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Exploring Etosha National Park — Namibia

The different illusions created by the landscape, and its uncanny beauty can get to you if you don’t remember your place.

Coalition of Lions

Coalition of Lions
A coalition of lions walk towards a waterhole in Etosha National Park

Etosha National Park located in northwest Namibia is one of Africa’s biggest parks and one I’d dreamed of visiting since a child living in Swaziland. Everyone spoke of the Serengeti and the Kruger, but none were as intriguing to me as Etosha, because it was also the aridest of all, it had huge concentrations of game, but little was boasted about Namibia. So at the end of 2021, I decided to go camping there, despite all the changing regulations.
As I entered the park, I quickly learned that the abundance of wildlife and the tension created by the dryness and the heat would guarantee some good shots.
However, due to the heat, it wouldn’t be an easy expedition to record due to the distortions caused by the heatwaves and the dust in the air.
In any case, I let my child-like wonder guide me through the following days, because this was after all the inner child’s dream to come here. And boy, did it pay off.
Even if Etosha didn’t have the abundance of wildlife, the golden plains, the mirages of the clay pan, and the white rocky roads were more than enough to create the sense that I had stepped into another world.


The springbok is a medium-sized antelope found mainly in southern and southwestern Africa.

The sun can be so harsh in Etosha and the surfaces so bright, that shooting with a polariser is almost a must. Polarized sunglasses can also improve the quality of your spotting. Although it’s easiest to purposefully spot a particular species, instead of stopping at all sightings, as they can become very repetitive due to their abundance.
On a normal day, you will come across elephants, lions, many different species of antelope, black rhino, zebra, giraffe, hyena, wildebeest and many different bird species such as bustards and kites. The less common however are cheetah and leopard, as their populations have declined massively due to human-wildlife conflict found in most of Africa. Although The Republic of Namibia is considered to be the country with the highest density of leopard and cheetah, these big cats live in such large conflict with ranch owners and farmers that as a total, they simply shy away from humans. And out in the open, they also become easier targets to other predators, thus enhancing their instincts and keeping their lives to themselves.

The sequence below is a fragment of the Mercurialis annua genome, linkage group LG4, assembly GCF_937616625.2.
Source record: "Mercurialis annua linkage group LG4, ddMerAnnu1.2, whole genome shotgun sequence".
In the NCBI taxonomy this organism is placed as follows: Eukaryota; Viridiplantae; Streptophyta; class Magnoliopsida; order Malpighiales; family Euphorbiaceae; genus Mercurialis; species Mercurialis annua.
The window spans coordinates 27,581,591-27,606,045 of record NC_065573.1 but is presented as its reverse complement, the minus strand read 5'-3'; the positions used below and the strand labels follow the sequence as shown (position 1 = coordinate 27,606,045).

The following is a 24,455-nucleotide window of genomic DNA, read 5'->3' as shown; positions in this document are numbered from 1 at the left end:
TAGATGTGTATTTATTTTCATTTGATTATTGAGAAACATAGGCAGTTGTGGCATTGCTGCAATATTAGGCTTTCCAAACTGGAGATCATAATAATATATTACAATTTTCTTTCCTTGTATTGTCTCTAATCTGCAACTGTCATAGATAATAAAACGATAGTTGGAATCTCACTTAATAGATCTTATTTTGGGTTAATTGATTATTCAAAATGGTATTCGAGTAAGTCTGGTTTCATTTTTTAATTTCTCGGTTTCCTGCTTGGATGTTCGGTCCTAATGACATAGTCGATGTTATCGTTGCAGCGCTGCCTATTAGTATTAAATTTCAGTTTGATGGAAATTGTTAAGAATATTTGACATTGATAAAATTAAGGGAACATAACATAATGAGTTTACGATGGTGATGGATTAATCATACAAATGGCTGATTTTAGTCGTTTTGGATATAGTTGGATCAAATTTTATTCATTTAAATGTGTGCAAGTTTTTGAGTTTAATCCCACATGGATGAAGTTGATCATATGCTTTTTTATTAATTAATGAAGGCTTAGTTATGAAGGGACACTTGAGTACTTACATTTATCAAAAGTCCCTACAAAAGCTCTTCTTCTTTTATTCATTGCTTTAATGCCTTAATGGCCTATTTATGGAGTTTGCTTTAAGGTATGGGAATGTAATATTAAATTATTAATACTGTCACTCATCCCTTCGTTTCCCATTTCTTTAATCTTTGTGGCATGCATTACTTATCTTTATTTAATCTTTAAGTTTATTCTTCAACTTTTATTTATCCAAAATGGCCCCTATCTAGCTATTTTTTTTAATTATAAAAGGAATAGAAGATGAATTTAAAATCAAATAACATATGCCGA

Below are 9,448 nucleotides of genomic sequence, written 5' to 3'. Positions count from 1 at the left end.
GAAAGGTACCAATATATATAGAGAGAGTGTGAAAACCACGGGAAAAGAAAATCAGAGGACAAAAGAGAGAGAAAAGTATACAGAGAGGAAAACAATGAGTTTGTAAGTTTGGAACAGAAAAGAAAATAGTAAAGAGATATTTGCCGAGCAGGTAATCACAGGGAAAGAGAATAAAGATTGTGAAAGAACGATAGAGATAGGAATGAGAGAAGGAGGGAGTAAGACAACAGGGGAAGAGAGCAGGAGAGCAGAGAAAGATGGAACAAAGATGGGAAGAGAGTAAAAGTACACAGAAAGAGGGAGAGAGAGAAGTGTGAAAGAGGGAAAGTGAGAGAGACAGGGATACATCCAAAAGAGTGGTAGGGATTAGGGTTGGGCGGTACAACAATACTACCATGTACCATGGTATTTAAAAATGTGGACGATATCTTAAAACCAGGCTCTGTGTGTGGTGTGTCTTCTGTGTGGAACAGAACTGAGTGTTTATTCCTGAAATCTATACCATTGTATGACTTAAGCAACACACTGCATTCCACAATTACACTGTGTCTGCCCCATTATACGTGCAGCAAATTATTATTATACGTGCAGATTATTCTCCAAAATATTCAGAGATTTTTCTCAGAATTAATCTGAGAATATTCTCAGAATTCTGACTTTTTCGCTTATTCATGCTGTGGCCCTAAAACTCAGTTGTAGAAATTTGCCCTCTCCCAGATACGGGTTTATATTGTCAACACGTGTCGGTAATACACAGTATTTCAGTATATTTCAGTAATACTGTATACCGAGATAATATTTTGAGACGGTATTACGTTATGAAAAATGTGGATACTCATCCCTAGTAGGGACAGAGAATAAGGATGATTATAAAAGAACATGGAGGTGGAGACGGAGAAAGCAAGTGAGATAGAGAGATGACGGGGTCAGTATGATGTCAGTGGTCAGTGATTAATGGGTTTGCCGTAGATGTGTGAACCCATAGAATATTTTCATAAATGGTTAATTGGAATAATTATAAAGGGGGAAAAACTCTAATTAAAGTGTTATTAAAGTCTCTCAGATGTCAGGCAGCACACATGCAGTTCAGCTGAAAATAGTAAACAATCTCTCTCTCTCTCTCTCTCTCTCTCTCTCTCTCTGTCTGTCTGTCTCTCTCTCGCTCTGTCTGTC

A Black Rhino and her calf
A Black Rhino and her curious calf. Etosha doesn’t de-horn their Rhinos.

The Etosha Pan
A Black Backed Jackal observes cautiously, as it goes for a drink in one of the few waterholes in the Giant Etosha Pan.

Zebras in Etosha
Two Zebras enjoying the Namibian sun.

Tree in the Veld
A tree in the veld in Etosha, with the vast Etosha pan in the background.

Etosha National Park can be a truly humbling experience, because of its size and its vast landscapes. When driving around for long hours, the brightness and the different illusions created by the landscape, and its uncanny beauty can get to you if you don’t remember your place.
And it’s important to respect all park guidelines and limits, especially your own, in order to not compromise wildlife or yourself.

Young Male Lions in Etosha
Two young male lions attentively observe the horizon for the presence of other lions and hyenas.

We made it out as planned and arrived at our first location.

As the sun slowly crept over the dune corridor, the spectacle of colors and shadows started again, and I got active again in this new playground.
It isn’t possible to portray the actual size of the dunes in one picture, but they’re so big and far from the road that some it can actually take around 10 minutes to reach them on foot. And that’s why so many people opt to climb Dune 45 because it’s the closest and it has a designated parking area for cars.

I walked towards one of the dunes and as I reached half way with my camera programmed for an interval shoot I looked back at my guide, I think he was happy to see how excited we were to be there. He later told us that he felt at home in the desert and was generally always as excited to go back to Sossusvlei as we were. It made sense.

Elephants in Etosha
A herd of Elephants makes its way to a waterhole in the central area of the park.

Spotted Hyena
A Hyena searches for food in the early morning in Etosha

White Elephants of Etosha
Also known as white elephants, they acquire their color from the white clay used in their bathing ritual.

Planning a trip to Etosha

Etosha offers different experiences to everyone, depending on a few factors such as lodging, if you’re guided or self-driving, and even time of year.
These should be taken into consideration depending on your type of personality and the time you have available to spend in the park.
I spend 5 days in the park, and being the adventurous type and also a photographer, I opted to stay in camps, guided by one of the best experts who know the park-like nobody else, and during the month of November, which is one of the driest; increasing the chances of having good sightings with little or no obstructions.
Little did I know though, that the public campsites are actually the best in the world, offering clean hot water, proper cooking spots and swimming pools where you can relax if you take an afternoon break.
Etosha National Park also offers rondavel styled chalets and other self-catering options too for those who still prefer independence, but cannot give up on safety and comfort.


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